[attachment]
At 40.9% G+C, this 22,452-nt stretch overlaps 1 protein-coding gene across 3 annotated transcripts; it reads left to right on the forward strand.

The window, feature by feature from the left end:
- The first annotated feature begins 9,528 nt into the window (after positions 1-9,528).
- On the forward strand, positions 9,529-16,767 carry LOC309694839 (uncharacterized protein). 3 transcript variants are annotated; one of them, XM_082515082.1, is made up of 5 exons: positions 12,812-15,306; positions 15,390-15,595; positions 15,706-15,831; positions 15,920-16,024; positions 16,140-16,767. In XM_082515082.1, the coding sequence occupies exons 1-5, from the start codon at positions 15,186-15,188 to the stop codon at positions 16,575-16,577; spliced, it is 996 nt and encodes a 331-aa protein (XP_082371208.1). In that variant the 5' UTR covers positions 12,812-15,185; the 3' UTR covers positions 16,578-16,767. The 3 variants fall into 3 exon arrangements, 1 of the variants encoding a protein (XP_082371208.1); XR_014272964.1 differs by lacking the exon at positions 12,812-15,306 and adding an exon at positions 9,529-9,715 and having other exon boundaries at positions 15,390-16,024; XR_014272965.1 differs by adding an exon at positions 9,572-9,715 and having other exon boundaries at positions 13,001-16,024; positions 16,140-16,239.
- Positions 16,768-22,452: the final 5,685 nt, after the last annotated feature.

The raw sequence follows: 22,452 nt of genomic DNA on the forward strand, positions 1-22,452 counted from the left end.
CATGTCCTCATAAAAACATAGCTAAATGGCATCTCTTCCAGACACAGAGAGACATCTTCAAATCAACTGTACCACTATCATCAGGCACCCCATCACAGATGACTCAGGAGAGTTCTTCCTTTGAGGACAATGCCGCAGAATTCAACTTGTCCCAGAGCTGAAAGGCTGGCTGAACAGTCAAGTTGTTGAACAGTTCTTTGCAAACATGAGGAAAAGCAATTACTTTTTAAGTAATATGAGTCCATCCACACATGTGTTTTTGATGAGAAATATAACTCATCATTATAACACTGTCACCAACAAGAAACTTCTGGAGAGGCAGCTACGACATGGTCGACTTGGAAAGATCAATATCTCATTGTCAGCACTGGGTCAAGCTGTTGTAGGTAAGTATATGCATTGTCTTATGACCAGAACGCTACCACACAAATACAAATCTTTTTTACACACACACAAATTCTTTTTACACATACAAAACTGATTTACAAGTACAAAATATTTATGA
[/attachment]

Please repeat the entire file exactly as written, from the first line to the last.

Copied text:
At 40.9% G+C, this 22,452-nt stretch overlaps 1 protein-coding gene across 3 annotated transcripts; it reads left to right on the forward strand.

The window, feature by feature from the left end:
- The first annotated feature begins 9,528 nt into the window (after positions 1-9,528).
- On the forward strand, positions 9,529-16,767 carry LOC309694839 (uncharacterized protein). 3 transcript variants are annotated; one of them, XM_082515082.1, is made up of 5 exons: positions 12,812-15,306; positions 15,390-15,595; positions 15,706-15,831; positions 15,920-16,024; positions 16,140-16,767. In XM_082515082.1, the coding sequence occupies exons 1-5, from the start codon at positions 15,186-15,188 to the stop codon at positions 16,575-16,577; spliced, it is 996 nt and encodes a 331-aa protein (XP_082371208.1). In that variant the 5' UTR covers positions 12,812-15,185; the 3' UTR covers positions 16,578-16,767. The 3 variants fall into 3 exon arrangements, 1 of the variants encoding a protein (XP_082371208.1); XR_014272964.1 differs by lacking the exon at positions 12,812-15,306 and adding an exon at positions 9,529-9,715 and having other exon boundaries at positions 15,390-16,024; XR_014272965.1 differs by adding an exon at positions 9,572-9,715 and having other exon boundaries at positions 13,001-16,024; positions 16,140-16,239.
- Positions 16,768-22,452: the final 5,685 nt, after the last annotated feature.

The raw sequence follows: 22,452 nt of genomic DNA on the forward strand, positions 1-22,452 counted from the left end.
CATGTCCTCATAAAAACATAGCTAAATGGCATCTCTTCCAGACACAGAGAGACATCTTCAAATCAACTGTACCACTATCATCAGGCACCCCATCACAGATGACTCAGGAGAGTTCTTCCTTTGAGGACAATGCCGCAGAATTCAACTTGTCCCAGAGCTGAAAGGCTGGCTGAACAGTCAAGTTGTTGAACAGTTCTTTGCAAACATGAGGAAAAGCAATTACTTTTTAAGTAATATGAGTCCATCCACACATGTGTTTTTGATGAGAAATATAACTCATCATTATAACACTGTCACCAACAAGAAACTTCTGGAGAGGCAGCTACGACATGGTCGACTTGGAAAGATCAATATCTCATTGTCAGCACTGGGTCAAGCTGTTGTAGGTAAGTATATGCATTGTCTTATGACCAGAACGCTACCACACAAATACAAATCTTTTTTACACACACACAAATTCTTTTTACACATACAAAACTGATTTACAAGTACAAAATATTTATGA